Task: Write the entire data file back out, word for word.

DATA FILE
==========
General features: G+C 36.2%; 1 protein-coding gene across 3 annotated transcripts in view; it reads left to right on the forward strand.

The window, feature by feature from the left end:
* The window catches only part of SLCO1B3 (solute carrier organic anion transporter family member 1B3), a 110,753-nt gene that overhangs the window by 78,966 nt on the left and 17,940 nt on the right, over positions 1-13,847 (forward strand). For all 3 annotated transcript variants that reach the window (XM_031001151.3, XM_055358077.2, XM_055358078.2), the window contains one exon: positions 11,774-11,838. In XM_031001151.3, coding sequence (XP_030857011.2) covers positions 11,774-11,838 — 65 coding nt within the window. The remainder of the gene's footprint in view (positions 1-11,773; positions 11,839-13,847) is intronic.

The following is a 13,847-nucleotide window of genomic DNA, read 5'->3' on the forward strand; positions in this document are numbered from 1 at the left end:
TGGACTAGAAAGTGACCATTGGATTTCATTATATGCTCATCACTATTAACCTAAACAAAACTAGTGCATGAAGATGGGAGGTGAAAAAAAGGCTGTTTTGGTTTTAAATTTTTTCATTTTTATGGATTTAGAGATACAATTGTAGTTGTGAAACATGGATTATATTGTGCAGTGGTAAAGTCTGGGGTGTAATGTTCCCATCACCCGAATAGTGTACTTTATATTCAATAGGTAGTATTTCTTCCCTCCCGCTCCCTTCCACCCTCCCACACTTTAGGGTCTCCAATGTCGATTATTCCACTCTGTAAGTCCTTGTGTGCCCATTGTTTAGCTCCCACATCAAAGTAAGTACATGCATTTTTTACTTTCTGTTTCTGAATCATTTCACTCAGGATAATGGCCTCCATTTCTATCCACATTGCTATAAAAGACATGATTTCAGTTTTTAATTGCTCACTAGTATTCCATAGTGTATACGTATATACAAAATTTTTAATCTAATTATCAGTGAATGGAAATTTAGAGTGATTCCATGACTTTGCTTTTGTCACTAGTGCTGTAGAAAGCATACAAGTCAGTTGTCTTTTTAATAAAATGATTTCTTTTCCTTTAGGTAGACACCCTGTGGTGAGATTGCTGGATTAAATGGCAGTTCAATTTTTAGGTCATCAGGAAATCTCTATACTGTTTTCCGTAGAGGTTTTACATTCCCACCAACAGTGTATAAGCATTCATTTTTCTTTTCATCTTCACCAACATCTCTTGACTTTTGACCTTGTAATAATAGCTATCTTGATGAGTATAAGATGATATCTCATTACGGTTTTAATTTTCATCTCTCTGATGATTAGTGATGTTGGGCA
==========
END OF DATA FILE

General features: G+C 36.2%; 1 protein-coding gene across 3 annotated transcripts in view; it reads left to right on the forward strand.

The window, feature by feature from the left end:
* The window catches only part of SLCO1B3 (solute carrier organic anion transporter family member 1B3), a 110,753-nt gene that overhangs the window by 78,966 nt on the left and 17,940 nt on the right, over positions 1-13,847 (forward strand). For all 3 annotated transcript variants that reach the window (XM_031001151.3, XM_055358077.2, XM_055358078.2), the window contains one exon: positions 11,774-11,838. In XM_031001151.3, coding sequence (XP_030857011.2) covers positions 11,774-11,838 — 65 coding nt within the window. The remainder of the gene's footprint in view (positions 1-11,773; positions 11,839-13,847) is intronic.

The following is a 13,847-nucleotide window of genomic DNA, read 5'->3' on the forward strand; positions in this document are numbered from 1 at the left end:
TGGACTAGAAAGTGACCATTGGATTTCATTATATGCTCATCACTATTAACCTAAACAAAACTAGTGCATGAAGATGGGAGGTGAAAAAAAGGCTGTTTTGGTTTTAAATTTTTTCATTTTTATGGATTTAGAGATACAATTGTAGTTGTGAAACATGGATTATATTGTGCAGTGGTAAAGTCTGGGGTGTAATGTTCCCATCACCCGAATAGTGTACTTTATATTCAATAGGTAGTATTTCTTCCCTCCCGCTCCCTTCCACCCTCCCACACTTTAGGGTCTCCAATGTCGATTATTCCACTCTGTAAGTCCTTGTGTGCCCATTGTTTAGCTCCCACATCAAAGTAAGTACATGCATTTTTTACTTTCTGTTTCTGAATCATTTCACTCAGGATAATGGCCTCCATTTCTATCCACATTGCTATAAAAGACATGATTTCAGTTTTTAATTGCTCACTAGTATTCCATAGTGTATACGTATATACAAAATTTTTAATCTAATTATCAGTGAATGGAAATTTAGAGTGATTCCATGACTTTGCTTTTGTCACTAGTGCTGTAGAAAGCATACAAGTCAGTTGTCTTTTTAATAAAATGATTTCTTTTCCTTTAGGTAGACACCCTGTGGTGAGATTGCTGGATTAAATGGCAGTTCAATTTTTAGGTCATCAGGAAATCTCTATACTGTTTTCCGTAGAGGTTTTACATTCCCACCAACAGTGTATAAGCATTCATTTTTCTTTTCATCTTCACCAACATCTCTTGACTTTTGACCTTGTAATAATAGCTATCTTGATGAGTATAAGATGATATCTCATTACGGTTTTAATTTTCATCTCTCTGATGATTAGTGATGTTGGGCA